Riverside County officials report increased economic growth, new jobs and improved infrastructure at annual “State of the County” event.
PALM SPRINGS, CA- Economic recovery is apparent in Riverside County, according to data presented at the annual “State of the County” event held recently in Palm Springs. New industry, help for existing businesses, more jobs, infrastructure to support it all, and a renewed effort to attract Hollywood film crews are in the works in California’s second-largest county.
“We had the worst recession since the Depression, but the good news is that we’re coming out of it. I think the state of the county is good,” said Hasan Ikhrata, Southern California Association of Governments executive director. “We have every element to have a successful economy. We have affordable housing, a good transportation system, great universities, cheap labor. I believe the future is bright.”
“We’re emerging from this horrible economic recession that we’ve been plagued with for the past five or six years,” said District 3 Sup. Jeff Stone. “We’re seeing our sales tax numbers up, and our assessed values are up, which is a good thing for the county – a lot of our revenue comes from property taxes. The indicators are that Riverside County is going to emerge from this recession stronger than we’ve ever been.”
Growth is expected throughout the 7,200-square-mile county, with prime real estate readily available. New parks, libraries, and civic centers have recently been constructed.
“We anticipate going from 2.4 [million] to 4 million people over the next 20 to 25 years, so you’re going to see a lot of activity,” said District 4 Sup. John Benoit. “We have some of the best land values [and a] readily available work force.”
New corporate and university jobs, expansions at two major outlet malls and jobs created by public safety infrastructure projects will contribute tens of millions of dollars in payroll to the region over the next few years. In the Temecula area, the thriving winery business is expected grow from 35 to 120 wineries over the two decades.
Public safety-related capital improvements will add 300 construction jobs to the workforce and infuse $30 million in payroll into the Indio area. “We’re investing $350 million in next 36 months in buildings and infrastructure in Indio,” Benoit reported.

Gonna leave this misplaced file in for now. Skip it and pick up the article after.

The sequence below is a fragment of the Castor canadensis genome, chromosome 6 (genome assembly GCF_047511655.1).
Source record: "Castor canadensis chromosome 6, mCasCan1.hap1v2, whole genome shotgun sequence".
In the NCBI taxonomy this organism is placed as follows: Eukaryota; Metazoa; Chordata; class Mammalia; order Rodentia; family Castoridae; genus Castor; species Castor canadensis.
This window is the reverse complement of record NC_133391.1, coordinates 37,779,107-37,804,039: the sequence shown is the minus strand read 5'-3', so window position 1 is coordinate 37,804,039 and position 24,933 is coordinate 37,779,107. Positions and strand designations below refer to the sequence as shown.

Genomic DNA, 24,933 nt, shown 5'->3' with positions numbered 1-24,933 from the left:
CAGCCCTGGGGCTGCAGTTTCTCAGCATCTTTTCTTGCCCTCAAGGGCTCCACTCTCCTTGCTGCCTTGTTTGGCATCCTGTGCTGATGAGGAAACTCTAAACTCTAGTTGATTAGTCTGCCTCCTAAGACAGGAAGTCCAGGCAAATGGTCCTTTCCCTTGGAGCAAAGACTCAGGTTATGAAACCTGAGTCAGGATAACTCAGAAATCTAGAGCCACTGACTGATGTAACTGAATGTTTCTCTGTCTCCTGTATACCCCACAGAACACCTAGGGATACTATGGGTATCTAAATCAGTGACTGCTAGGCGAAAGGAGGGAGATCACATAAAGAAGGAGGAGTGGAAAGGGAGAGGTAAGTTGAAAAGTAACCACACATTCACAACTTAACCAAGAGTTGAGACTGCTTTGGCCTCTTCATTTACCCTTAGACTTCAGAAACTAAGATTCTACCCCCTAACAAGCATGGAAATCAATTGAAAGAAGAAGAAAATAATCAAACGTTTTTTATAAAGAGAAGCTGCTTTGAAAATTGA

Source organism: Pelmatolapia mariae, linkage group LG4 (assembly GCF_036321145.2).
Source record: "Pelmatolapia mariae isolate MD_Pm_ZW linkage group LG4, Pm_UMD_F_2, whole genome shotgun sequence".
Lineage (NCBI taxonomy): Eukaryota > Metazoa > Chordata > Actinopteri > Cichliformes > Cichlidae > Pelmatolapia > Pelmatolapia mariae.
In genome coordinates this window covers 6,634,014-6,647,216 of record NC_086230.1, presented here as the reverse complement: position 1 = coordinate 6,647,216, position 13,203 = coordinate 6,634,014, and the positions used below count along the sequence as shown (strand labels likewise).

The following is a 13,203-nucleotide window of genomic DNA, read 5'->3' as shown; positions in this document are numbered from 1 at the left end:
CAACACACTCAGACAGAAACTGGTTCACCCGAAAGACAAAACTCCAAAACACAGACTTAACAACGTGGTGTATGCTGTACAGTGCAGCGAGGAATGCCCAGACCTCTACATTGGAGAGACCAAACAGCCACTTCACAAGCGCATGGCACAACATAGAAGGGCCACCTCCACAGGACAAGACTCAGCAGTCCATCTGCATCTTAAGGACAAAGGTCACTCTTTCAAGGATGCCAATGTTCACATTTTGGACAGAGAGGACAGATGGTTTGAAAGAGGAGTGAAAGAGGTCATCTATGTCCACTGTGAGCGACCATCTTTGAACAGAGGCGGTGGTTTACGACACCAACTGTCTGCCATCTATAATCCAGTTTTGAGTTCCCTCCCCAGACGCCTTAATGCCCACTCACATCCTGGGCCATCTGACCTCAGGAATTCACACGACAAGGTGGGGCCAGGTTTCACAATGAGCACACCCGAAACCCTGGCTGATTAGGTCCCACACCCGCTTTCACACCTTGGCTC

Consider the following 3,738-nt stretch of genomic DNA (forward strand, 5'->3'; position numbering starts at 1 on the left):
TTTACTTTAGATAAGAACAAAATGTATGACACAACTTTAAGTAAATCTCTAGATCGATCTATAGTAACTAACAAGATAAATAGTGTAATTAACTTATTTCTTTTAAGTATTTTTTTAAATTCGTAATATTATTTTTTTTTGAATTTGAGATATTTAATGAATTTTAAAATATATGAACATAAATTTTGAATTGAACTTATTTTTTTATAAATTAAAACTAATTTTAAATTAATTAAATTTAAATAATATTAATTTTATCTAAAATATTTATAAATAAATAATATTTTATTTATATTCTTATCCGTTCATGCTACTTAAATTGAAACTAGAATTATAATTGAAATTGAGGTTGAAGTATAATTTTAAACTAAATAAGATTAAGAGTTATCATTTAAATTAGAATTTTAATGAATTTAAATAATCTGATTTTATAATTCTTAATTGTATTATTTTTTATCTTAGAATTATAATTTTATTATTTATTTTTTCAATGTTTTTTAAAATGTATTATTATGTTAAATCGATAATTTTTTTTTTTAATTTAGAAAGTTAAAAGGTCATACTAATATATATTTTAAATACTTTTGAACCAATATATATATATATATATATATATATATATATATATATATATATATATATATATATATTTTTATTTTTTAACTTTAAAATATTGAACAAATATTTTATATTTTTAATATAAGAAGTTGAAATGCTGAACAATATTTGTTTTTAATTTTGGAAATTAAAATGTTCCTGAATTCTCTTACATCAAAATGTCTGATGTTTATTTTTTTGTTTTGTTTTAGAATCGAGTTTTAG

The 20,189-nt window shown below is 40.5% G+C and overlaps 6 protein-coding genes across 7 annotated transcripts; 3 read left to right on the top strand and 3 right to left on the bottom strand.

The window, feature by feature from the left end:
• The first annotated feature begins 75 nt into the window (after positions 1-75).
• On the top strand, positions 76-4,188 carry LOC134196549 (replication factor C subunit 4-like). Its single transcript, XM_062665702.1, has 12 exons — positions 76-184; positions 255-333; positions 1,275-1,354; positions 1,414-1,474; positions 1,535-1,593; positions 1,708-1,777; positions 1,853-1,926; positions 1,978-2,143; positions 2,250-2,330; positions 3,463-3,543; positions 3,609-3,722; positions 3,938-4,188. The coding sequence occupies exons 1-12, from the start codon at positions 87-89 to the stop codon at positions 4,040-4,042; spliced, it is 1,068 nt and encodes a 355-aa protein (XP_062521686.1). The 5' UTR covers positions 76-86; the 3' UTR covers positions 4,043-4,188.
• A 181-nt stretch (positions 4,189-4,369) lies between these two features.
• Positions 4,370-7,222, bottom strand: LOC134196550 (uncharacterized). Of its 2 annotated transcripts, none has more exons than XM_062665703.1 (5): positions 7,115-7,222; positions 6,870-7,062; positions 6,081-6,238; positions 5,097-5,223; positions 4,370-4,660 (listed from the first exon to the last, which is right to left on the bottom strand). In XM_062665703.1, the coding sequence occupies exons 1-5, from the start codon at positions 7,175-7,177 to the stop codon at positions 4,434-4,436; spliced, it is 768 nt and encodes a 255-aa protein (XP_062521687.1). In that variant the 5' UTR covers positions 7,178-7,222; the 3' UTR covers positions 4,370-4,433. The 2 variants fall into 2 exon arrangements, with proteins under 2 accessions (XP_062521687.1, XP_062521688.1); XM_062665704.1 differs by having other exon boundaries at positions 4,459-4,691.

“We are seeing a lot of new home building. We’re also seeing a lot of logistic centers, warehouses and light industrial,” said District 1 Sup. Kevin Jeffries.
Making the region more appealing to the Hollywood film industry is one of the main economic development goals of the county, according to Lisa Brandel, Riverside County Economic Development Agency managing director. Recent revisions to ordinances have streamline the permitting process for film crews.
“[We’re] bringing Hollywood back to the Inland Empire,” said Brandel, explaining that her office is working to “generate contacts, work with cities, and catalogue sites to bring filming back to Riverside County. In the city of Toronto, for example, it’s a $1 billion impact on their economy, and we want to tap into that. Riverside County is less than 50 miles away from Hollywood, and we want to let Hollywood know the door is open.”
Improvements in transportation infrastructure are on tap as well, including freeway and light rail expansions.
“The Perris Valley line extension of metro link [from Riverside] into north Perris will take 4,350 people off the highways,” reported District 5 Sup. Marion Ashley.
Another important piece of the economic puzzle will be the expansion of curriculum offered at the University of California’s Riverside campus to offer medical degrees. This will bring additional students to the region, as well as new doctors.
“There are absolutely wonderful opportunities for businesses small and large,” said Paul Grenillo, Inland Empire Economic Partnership president and CEO. “[There are] great opportunities for businesses to locate here, for people to come and live in what is a really wonderful place, so close to the ocean, to the mountains, to the desert.”